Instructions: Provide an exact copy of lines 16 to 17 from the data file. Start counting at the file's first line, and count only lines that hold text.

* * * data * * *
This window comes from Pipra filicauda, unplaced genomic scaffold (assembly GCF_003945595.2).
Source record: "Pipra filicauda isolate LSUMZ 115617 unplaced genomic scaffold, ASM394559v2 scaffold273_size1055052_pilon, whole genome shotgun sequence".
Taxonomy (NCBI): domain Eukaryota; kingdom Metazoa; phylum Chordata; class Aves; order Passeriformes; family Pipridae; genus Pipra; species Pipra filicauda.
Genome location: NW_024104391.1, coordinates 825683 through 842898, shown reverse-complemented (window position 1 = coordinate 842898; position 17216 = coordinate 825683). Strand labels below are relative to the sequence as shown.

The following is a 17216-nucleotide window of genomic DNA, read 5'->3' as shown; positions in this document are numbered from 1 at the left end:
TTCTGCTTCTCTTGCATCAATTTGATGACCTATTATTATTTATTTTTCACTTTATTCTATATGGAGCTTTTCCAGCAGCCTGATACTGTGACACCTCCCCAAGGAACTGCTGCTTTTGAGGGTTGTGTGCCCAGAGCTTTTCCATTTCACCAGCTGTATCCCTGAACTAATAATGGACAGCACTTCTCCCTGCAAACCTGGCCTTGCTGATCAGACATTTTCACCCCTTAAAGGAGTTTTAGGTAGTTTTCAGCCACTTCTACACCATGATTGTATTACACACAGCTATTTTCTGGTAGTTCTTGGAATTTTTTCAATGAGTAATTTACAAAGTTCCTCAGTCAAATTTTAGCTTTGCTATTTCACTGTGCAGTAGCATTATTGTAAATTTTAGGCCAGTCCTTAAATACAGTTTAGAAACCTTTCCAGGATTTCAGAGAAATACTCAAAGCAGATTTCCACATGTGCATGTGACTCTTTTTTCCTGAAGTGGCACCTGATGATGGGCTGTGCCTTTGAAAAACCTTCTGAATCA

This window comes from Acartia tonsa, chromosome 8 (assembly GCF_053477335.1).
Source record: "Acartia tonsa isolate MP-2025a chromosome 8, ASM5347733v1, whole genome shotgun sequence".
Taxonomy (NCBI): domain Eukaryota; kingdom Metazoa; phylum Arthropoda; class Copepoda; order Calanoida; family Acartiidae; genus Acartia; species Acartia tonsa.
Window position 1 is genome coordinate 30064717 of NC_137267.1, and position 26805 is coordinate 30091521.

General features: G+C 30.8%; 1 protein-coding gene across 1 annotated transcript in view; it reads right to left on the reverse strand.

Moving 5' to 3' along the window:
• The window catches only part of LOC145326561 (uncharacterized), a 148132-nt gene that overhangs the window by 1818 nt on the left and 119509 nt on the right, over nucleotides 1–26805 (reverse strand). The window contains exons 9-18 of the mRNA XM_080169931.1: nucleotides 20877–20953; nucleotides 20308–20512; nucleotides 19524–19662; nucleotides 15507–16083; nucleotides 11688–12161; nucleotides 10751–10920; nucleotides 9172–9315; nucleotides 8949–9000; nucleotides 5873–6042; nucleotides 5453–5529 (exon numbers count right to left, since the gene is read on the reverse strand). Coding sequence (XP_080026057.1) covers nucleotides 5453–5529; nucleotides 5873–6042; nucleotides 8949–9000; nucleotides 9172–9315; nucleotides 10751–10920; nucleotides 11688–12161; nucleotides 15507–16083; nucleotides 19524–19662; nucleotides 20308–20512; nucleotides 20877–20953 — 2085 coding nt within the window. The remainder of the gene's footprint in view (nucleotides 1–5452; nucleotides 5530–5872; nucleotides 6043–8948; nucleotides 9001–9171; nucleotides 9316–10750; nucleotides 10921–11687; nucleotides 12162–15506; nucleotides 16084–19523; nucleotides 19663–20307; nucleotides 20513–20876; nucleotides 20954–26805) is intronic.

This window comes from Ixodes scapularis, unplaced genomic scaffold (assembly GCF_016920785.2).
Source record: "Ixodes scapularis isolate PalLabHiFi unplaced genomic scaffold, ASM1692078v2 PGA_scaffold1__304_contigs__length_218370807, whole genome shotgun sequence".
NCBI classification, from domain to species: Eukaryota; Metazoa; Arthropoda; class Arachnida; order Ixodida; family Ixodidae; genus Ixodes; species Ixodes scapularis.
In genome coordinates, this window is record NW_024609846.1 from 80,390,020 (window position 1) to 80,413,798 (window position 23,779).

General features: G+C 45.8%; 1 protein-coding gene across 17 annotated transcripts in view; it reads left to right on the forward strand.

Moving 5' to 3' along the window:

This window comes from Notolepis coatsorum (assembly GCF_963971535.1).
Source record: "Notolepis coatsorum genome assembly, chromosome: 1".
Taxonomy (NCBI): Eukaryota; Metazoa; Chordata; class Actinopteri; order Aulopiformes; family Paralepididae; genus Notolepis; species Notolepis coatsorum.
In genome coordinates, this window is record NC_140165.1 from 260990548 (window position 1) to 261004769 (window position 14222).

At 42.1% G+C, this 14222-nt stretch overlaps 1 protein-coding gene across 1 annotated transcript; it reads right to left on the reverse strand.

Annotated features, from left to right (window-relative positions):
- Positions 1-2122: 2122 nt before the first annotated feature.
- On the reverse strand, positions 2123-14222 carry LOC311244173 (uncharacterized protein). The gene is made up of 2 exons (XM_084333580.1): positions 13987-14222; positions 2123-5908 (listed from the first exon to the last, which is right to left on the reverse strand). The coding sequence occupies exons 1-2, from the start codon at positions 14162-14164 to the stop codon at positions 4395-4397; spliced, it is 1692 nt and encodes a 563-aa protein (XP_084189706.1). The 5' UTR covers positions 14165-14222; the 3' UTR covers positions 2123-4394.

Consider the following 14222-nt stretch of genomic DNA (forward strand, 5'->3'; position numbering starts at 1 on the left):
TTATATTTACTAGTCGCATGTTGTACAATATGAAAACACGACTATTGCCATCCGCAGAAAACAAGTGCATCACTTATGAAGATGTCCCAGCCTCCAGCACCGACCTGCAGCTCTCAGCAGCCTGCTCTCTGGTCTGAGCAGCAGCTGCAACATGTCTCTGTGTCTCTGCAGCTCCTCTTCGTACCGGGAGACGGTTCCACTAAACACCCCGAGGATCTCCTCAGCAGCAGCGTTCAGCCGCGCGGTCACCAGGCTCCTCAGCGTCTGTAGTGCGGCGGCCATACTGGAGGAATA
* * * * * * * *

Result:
NCBI classification, from domain to species: Eukaryota; Metazoa; Arthropoda; class Arachnida; order Ixodida; family Ixodidae; genus Ixodes; species Ixodes scapularis.
In genome coordinates, this window is record NW_024609846.1 from 80,390,020 (window position 1) to 80,413,798 (window position 23,779).